Syndication Then, Now, and Beyond

I have been in and around content syndication since 1983. Just writing that sentence makes me feel like an old-timer, yet I remember as if it were yesterday how bond prices and news were the fuel of the bond-trading work I did right after college. Young men bellowed into multiple telephones—buying and selling as a result of the syndicated prices and news that appeared on the Reuters and Dow Jones Telerate screens.

While the technology has changed a great deal from the old “green screen” TV monitors of several decades ago to the digital data feeds of today that deliver content onto PCs together with a myriad of ways to chart, graph, slice, analyze, and alert—the data itself is much the same. Later in my career, I worked for the digital news syndication division of Knight-Ridder and for NewsEdge, creating content-syndication models for making news valuable to professionals in corporations, government agencies, PR agencies, and law firms. These syndication models continue to make up a multi-billion dollar industry and provide significant revenue streams for Reuters, Bloomberg, Dow Jones, LexisNexis, and many others.

New content-syndication businesses, which seem to appear out of nowhere, quickly grow into large, important players. For example, consider TechTarget, a company that helped pioneer the business of syndicating corporate-developed whitepapers. The founders of TechTarget recognized that technology companies including Cisco, Dell, EMC, Hewlett Packard, IBM, Intel, Microsoft, Oracle, SAP, and Symantec will pay to deliver targeted content directly to the IT decision-makers in enterprises. The corporate content-syndication model has proven successful enough that TechTarget announced plans in February 2007 to raise as much as $75 million in a proposed initial public offering. Another syndication model that led to a successful IPO is, a company that raised $60 million in February 2007. builds on-demand software around compensation content developed through proprietary research and polls of thousands of businesses and individuals. The resulting data is then syndicated to organizations and used by HR executives to make hiring and compensation decisions.

As these examples show, syndication is not just about news. I’d say the best example of a company identifying a new type of data to syndicate is Google. Many people think that Google’s success lies exclusively with its search engine. While search technology certainly delivers end users, what turned Google into a multi-billion dollar business was the foresight to identify the syndication of self-serve contextual advertising based on keywords and phrases. The ability for any marketer to use Google AdWords to create an advertising program in just minutes and then deliver those advertisements to reach buyers on the countless websites and blogs in the Google AdSense syndication network revolutionized web marketing. As a result, Google’s market cap as of this writing is a whopping $130 billion.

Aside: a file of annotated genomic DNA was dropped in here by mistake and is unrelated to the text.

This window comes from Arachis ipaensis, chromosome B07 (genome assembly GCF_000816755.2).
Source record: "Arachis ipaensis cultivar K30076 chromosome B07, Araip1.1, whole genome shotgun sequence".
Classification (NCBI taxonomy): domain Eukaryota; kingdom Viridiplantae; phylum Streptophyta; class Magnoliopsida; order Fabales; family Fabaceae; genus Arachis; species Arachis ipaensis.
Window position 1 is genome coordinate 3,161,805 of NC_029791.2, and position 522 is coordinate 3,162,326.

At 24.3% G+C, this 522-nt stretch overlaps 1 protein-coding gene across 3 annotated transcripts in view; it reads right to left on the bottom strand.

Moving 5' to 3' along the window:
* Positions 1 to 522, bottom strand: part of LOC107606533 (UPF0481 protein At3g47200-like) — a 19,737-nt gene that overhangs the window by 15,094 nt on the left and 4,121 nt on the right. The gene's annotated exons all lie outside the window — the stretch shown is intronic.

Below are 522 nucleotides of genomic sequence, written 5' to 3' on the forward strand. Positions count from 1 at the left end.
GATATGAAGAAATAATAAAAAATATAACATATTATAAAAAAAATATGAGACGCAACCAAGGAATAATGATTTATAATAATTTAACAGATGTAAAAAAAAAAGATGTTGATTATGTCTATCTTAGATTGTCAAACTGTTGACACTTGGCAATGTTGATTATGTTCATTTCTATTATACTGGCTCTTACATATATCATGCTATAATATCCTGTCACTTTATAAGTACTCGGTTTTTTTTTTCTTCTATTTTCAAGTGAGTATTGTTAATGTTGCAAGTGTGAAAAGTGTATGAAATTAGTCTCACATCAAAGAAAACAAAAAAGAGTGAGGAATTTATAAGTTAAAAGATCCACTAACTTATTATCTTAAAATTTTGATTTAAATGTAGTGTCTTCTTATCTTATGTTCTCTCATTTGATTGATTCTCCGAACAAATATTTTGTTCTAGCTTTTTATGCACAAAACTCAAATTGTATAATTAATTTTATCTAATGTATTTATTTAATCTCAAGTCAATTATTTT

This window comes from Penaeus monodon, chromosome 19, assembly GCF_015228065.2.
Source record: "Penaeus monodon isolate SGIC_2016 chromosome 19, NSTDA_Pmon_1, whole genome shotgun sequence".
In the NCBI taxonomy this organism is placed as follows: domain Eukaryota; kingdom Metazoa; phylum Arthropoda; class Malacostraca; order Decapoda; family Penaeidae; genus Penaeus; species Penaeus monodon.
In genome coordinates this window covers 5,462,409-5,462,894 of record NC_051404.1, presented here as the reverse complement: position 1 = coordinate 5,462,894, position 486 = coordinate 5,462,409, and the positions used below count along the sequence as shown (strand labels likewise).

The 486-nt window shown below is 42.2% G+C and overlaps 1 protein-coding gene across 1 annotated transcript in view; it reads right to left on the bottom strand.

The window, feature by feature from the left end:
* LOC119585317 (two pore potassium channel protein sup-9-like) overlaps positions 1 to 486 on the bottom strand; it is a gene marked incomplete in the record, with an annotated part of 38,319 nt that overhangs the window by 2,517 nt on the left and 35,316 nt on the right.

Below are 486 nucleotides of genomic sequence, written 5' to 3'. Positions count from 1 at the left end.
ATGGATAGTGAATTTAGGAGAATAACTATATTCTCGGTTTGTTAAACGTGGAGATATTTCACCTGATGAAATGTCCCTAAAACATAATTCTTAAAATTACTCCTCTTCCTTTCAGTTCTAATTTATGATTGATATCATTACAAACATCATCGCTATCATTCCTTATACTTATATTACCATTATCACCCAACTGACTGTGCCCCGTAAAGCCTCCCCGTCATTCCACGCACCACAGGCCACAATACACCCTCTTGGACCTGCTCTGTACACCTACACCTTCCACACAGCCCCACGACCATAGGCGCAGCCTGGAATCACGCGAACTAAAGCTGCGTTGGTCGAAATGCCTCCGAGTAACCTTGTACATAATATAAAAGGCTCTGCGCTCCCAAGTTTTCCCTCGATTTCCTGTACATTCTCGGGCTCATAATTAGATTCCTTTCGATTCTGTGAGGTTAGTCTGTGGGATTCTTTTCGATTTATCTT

Even news syndication is morphing into new business models as three newer companies demonstrate. Newstex syndicates blog content that it first runs through a news-processing engine to transform each blog post into a distinct news item. The content is licensed directly from bloggers and sold to downstream aggregators and enterprise customers as a consolidated blog feed. Mochila has developed a self-service product for creators of content and those who need content to buy and sell on an individual article (or multi-media) basis. Drawing on the experiences of more traditional news syndication that required a subscription to content such as the Associated Press, Mochila turned the model around and offers buyers and sellers the ability to syndicate one article at a time. Behind the scenes, a robust permissioning engine drives the business. News as a social-media platform is also fascinating. Digg was one of the first out of the gate with such a model, but I’m looking forward to the impending launch of Congoo’s News Circles.

News Circles offer a way for anybody to quickly create their own news channel to share (it literally takes two minutes to create one). As people select from the 450 content channels on Congoo, they literally become an editor and then share their editorial vision with friends and the public. Content owners get more exposure based on the content that is selected. News Circles will launch in the second quarter of 2007.

Virtually any category of electronic content can (and will) be syndicated. How about syndicated feeds of auction prices from eBay? Certainly a daunting challenge from the taxonomy perspective, but imagine the secondary revenue stream that eBay could build. Thousands of possibilities exist for smart companies to succeed with syndication.